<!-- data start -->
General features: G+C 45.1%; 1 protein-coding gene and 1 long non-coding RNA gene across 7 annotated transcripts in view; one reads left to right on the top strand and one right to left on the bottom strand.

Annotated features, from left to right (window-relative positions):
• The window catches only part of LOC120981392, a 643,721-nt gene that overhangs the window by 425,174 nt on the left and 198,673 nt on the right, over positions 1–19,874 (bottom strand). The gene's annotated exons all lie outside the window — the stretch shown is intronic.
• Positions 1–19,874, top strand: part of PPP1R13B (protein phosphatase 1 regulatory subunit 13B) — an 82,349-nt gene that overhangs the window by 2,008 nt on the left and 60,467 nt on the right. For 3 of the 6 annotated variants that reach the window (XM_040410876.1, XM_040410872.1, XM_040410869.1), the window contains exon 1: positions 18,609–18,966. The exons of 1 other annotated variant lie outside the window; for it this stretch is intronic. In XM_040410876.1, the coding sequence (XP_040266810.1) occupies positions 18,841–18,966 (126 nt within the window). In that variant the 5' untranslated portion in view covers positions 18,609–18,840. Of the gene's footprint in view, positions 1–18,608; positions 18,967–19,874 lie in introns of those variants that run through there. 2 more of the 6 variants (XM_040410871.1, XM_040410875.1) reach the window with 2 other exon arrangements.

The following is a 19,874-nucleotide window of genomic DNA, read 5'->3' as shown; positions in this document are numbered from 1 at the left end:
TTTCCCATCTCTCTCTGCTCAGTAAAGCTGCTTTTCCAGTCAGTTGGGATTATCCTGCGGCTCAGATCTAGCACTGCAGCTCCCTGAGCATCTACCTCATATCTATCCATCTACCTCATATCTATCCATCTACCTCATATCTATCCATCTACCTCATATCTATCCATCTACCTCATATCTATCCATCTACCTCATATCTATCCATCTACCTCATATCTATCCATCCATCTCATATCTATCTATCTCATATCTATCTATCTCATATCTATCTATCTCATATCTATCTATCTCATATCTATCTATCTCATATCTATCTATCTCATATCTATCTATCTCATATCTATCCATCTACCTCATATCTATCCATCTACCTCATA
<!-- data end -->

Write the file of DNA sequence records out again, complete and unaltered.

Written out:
General features: G+C 45.1%; 1 protein-coding gene and 1 long non-coding RNA gene across 7 annotated transcripts in view; one reads left to right on the top strand and one right to left on the bottom strand.

Annotated features, from left to right (window-relative positions):
• The window catches only part of LOC120981392, a 643,721-nt gene that overhangs the window by 425,174 nt on the left and 198,673 nt on the right, over positions 1–19,874 (bottom strand). The gene's annotated exons all lie outside the window — the stretch shown is intronic.
• Positions 1–19,874, top strand: part of PPP1R13B (protein phosphatase 1 regulatory subunit 13B) — an 82,349-nt gene that overhangs the window by 2,008 nt on the left and 60,467 nt on the right. For 3 of the 6 annotated variants that reach the window (XM_040410876.1, XM_040410872.1, XM_040410869.1), the window contains exon 1: positions 18,609–18,966. The exons of 1 other annotated variant lie outside the window; for it this stretch is intronic. In XM_040410876.1, the coding sequence (XP_040266810.1) occupies positions 18,841–18,966 (126 nt within the window). In that variant the 5' untranslated portion in view covers positions 18,609–18,840. Of the gene's footprint in view, positions 1–18,608; positions 18,967–19,874 lie in introns of those variants that run through there. 2 more of the 6 variants (XM_040410871.1, XM_040410875.1) reach the window with 2 other exon arrangements.

The following is a 19,874-nucleotide window of genomic DNA, read 5'->3' as shown; positions in this document are numbered from 1 at the left end:
TTTCCCATCTCTCTCTGCTCAGTAAAGCTGCTTTTCCAGTCAGTTGGGATTATCCTGCGGCTCAGATCTAGCACTGCAGCTCCCTGAGCATCTACCTCATATCTATCCATCTACCTCATATCTATCCATCTACCTCATATCTATCCATCTACCTCATATCTATCCATCTACCTCATATCTATCCATCTACCTCATATCTATCCATCTACCTCATATCTATCCATCCATCTCATATCTATCTATCTCATATCTATCTATCTCATATCTATCTATCTCATATCTATCTATCTCATATCTATCTATCTCATATCTATCTATCTCATATCTATCTATCTCATATCTATCCATCTACCTCATATCTATCCATCTACCTCATA